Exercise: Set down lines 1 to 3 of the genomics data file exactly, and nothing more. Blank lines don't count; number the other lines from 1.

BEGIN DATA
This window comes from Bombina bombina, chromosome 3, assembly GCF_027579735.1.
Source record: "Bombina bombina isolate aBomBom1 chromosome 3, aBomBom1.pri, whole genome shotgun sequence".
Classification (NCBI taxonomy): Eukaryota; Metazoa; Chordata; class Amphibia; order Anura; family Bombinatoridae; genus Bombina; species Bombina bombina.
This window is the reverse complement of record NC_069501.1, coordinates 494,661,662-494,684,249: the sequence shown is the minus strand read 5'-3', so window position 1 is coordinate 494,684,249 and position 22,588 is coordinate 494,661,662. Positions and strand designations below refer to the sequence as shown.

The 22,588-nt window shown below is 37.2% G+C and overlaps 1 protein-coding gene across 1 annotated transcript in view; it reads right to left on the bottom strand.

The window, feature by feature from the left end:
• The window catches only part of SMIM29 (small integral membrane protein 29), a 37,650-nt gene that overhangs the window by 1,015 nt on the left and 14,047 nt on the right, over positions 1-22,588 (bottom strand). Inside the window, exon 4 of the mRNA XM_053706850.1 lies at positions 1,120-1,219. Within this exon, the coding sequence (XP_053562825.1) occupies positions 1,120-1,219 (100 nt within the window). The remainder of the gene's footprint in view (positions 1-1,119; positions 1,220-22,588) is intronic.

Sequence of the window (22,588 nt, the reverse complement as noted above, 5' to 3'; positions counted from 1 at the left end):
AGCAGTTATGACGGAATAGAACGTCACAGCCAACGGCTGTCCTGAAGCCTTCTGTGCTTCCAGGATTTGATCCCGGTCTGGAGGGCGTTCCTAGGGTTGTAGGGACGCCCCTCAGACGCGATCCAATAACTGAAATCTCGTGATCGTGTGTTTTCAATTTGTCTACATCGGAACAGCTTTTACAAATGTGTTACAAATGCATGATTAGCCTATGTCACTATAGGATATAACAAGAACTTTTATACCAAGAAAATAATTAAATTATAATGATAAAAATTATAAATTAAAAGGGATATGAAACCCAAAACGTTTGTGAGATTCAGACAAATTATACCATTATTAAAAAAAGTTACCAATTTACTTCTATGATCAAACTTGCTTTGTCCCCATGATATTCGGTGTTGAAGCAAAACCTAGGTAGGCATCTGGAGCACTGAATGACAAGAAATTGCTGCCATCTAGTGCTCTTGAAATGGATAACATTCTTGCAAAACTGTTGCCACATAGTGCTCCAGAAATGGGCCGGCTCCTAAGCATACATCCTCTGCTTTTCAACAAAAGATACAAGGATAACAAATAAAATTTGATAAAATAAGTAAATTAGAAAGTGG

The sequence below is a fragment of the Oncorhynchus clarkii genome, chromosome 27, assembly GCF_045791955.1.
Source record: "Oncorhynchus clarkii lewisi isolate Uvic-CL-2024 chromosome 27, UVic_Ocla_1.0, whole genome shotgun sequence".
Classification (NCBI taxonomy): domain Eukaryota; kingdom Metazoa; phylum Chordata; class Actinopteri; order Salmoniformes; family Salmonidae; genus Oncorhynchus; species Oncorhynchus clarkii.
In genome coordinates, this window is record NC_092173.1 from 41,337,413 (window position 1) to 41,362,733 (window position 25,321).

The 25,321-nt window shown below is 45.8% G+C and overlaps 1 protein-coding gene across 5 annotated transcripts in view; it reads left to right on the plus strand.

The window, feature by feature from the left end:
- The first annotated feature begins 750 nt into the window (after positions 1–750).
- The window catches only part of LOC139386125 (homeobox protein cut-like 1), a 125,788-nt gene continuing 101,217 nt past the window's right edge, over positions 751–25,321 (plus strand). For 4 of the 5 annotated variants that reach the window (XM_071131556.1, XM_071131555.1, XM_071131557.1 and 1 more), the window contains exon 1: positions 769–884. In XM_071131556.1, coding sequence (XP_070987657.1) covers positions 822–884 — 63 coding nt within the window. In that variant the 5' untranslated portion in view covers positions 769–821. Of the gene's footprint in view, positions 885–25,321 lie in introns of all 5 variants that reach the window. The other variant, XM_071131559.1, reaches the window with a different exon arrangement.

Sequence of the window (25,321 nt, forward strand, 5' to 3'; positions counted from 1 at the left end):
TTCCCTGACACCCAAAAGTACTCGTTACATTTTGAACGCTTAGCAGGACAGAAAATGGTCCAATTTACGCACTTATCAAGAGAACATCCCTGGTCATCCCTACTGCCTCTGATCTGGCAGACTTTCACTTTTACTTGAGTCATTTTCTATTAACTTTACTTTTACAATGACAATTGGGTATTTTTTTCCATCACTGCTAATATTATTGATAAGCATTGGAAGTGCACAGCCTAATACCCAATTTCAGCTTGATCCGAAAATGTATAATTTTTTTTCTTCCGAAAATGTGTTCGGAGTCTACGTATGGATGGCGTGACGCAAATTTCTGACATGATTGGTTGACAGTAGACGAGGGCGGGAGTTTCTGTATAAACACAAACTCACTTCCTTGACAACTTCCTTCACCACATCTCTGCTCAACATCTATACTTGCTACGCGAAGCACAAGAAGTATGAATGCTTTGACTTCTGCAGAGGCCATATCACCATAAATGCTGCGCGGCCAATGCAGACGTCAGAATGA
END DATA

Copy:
This window comes from Bombina bombina, chromosome 3, assembly GCF_027579735.1.
Source record: "Bombina bombina isolate aBomBom1 chromosome 3, aBomBom1.pri, whole genome shotgun sequence".
Classification (NCBI taxonomy): Eukaryota; Metazoa; Chordata; class Amphibia; order Anura; family Bombinatoridae; genus Bombina; species Bombina bombina.